Sunday, April 08, 2012

An unknown future

The prime minister, Mariano Rajoy now admits that things in Spain got out of hand during the boom years when regional governments and town halls competed with each other to show off how rich they were. They built airports, sports pavilions, conference halls and exhibition centres as symbols of their new found wealth. The classic examples are the two airports at Castellón and Ciudad Real which have never opened. They are building another one at Corvera which could well face the same fate and let’s not forget the high speed railway which the country can ill afford.

The new Auditorium at Torrevieja and the Semana Santa museum are prime examples of local governments spending beyond their means. The splendid auditorium where we enjoyed the concert last week will be open for just three months this year. It is not just that the towns can no longer afford the building of these monuments to wealth, they can’t afford to run them. In Bigastro, it is the multi storey car park that has opened for one week since it was built, the sports pavilion  and the auditorium that mark the town’s riches during that period. Thankfully, the aparthotel at La Pedrera was stopped otherwise that would have been another white elephant to add to the list.

It wasn’t just with public buildings that Spaniards went crazy, thousands of homes were built in the hope that people would buy them. Now, in spite of banks selling off their housing stock at knockdown prices, there are still 700,000 new houses on the market with no takers in sight. Outside of Madrid there is a whole town of apartment blocks that stand empty. If you are part of the 24% workforce unemployed the last thing you can consider is buying a new home even a bargain basement prices.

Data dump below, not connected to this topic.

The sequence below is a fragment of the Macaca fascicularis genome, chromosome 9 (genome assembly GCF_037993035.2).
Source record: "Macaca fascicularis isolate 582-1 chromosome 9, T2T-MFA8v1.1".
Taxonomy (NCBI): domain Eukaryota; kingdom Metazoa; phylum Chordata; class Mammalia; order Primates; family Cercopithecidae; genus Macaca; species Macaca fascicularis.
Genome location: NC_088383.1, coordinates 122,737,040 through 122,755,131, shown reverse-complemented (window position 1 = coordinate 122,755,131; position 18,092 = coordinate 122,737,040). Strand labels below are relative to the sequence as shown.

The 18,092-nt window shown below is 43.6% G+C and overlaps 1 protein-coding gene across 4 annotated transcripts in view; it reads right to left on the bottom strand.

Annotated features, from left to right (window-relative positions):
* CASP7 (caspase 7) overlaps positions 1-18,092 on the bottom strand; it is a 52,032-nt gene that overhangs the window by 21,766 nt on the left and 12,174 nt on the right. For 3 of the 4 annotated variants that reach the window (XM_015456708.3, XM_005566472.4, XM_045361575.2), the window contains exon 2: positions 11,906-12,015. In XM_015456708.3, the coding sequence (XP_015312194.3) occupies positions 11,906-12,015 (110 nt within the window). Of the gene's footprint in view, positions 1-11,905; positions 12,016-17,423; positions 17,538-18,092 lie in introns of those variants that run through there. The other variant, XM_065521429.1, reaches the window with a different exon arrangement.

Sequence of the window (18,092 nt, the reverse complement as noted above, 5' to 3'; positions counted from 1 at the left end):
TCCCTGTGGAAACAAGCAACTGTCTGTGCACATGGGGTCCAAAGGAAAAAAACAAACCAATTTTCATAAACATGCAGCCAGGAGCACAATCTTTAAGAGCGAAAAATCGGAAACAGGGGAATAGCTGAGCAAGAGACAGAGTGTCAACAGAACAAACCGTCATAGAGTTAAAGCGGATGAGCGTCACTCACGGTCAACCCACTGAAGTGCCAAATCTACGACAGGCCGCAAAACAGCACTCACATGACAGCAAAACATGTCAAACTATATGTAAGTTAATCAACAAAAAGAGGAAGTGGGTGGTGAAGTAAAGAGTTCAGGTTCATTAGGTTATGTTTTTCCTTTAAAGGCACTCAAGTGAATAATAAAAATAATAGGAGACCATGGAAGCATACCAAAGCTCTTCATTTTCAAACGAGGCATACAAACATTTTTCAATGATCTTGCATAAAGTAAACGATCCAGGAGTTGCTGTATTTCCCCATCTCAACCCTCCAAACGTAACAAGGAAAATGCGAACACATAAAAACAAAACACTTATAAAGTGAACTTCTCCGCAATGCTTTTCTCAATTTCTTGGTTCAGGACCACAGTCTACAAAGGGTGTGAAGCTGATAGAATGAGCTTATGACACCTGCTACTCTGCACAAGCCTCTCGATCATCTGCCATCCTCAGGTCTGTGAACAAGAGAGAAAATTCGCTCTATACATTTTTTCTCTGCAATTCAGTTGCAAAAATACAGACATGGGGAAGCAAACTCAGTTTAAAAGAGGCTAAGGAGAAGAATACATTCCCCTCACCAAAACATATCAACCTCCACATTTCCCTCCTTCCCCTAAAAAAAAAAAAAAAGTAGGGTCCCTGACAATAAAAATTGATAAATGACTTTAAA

Understandably in these circumstances, house prices in Spain have plummeted by 25% from the highs set during the boom years and are predicted to fall even further over the next two years. I don’t even like to think about  how much our house would fetch if we had to sell it – I dare say a lot less than we paid for it. Fortunately we don’t have a mortgage otherwise we would now be in negative equity owing more than our house was worth.

In a desperate measure, the government has announced a tax amnesty on those Spaniards who cheated the system by allowing them to pay a one off 10% tax on their hidden assets. During the boom years it was common for builders to take final payments for houses in cash, I know of many at Villas Andrea that paid this way – Pam and I didn’t. Does Sr Rajoy really think that those builders are now going to cough up some of that cash just to help the country out? No, that is carefully stashed away in strong rooms under their houses. It is a nest egg that will ensure their survival until things improve – whenever that might be. 

Increasingly, analysts are predicting that Spain will be forced to join Ireland, Greece and Portugal and will require a bailout from the European Commission, the European Central Bank and the International Monetary Fund. Quite what happens then is anybody’s guess. For sure it will not be good.

Still it is Easter and the sun is shining. I’ve just heard the fireworks that signal the encounter between Mary and her son Jesus down in the town so things are not quite desperate yet.

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